It’s just the prize that every seven-year-old girl wants. Not a teen-pop record or a Barbie doll, but a sticker with the faces of her male contemporaries.
Take kids to the physician here in Israel and they are often rewarded for their cooperation with a sticker. If you belong to the Clalit health maintenance organization, the stickers have pictures illustrating the message, such as a recuperating child with the message “get well soon.” But the stickers bearing the message “good girl” distributed in some parts of Israel are illustrated with a picture of four boys.
This wasn’t a mess-up at the printers, but rather an intentional move to respect the Haredi practice of not publishing photographs of women. The stickers in question are distributed in predominantly Haredi areas.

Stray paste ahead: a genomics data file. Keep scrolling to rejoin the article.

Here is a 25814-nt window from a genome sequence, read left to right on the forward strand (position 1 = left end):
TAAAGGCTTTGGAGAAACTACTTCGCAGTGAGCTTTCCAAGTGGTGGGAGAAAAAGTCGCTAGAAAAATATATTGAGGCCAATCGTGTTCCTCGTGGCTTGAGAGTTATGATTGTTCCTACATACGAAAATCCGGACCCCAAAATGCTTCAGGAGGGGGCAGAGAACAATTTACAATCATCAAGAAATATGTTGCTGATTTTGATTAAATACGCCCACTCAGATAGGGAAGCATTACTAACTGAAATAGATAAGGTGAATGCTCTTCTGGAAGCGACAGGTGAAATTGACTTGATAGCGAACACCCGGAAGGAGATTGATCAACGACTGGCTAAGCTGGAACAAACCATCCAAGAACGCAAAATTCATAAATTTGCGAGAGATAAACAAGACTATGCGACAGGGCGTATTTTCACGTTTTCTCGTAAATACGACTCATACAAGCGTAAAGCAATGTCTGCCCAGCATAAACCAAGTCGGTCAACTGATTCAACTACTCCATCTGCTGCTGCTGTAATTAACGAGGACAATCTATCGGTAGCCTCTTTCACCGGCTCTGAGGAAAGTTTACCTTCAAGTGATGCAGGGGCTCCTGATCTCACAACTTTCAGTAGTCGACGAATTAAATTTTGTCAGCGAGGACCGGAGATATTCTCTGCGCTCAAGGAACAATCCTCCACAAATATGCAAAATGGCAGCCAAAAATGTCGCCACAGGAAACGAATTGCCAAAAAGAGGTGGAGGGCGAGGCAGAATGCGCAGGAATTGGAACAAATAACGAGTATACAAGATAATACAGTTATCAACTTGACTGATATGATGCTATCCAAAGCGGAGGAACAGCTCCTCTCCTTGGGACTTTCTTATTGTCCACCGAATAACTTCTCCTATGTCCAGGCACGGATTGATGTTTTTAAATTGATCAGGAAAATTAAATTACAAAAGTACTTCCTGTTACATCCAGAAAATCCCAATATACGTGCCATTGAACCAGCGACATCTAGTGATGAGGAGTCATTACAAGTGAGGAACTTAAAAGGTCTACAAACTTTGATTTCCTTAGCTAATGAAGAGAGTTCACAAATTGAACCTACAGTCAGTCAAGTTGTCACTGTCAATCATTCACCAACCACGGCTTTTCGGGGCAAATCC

It seems to be segregation season in Israel at the moment. As we reported last week there was stricter-than-normal segregation at the Western Wall over Sukkot. And as the Sisterhood noted, female soldiers were marginalized at an Israel Defense Forces Simchat Torah celebration last week, and women seem to be disappearing from advertisements in Jerusalem.
Back to the stickers: Isn’t there an irony here, if the objective is to stop boys and girls clapping eyes on each other? Haredi girls go to girls’ schools and rarely encounter boys. If they have stickers with girls on them, boys aren’t going to see them. Instead, they have stickers with boys on them… and spend the whole day after their doctor visit showing all their girl friends a picture of four boys.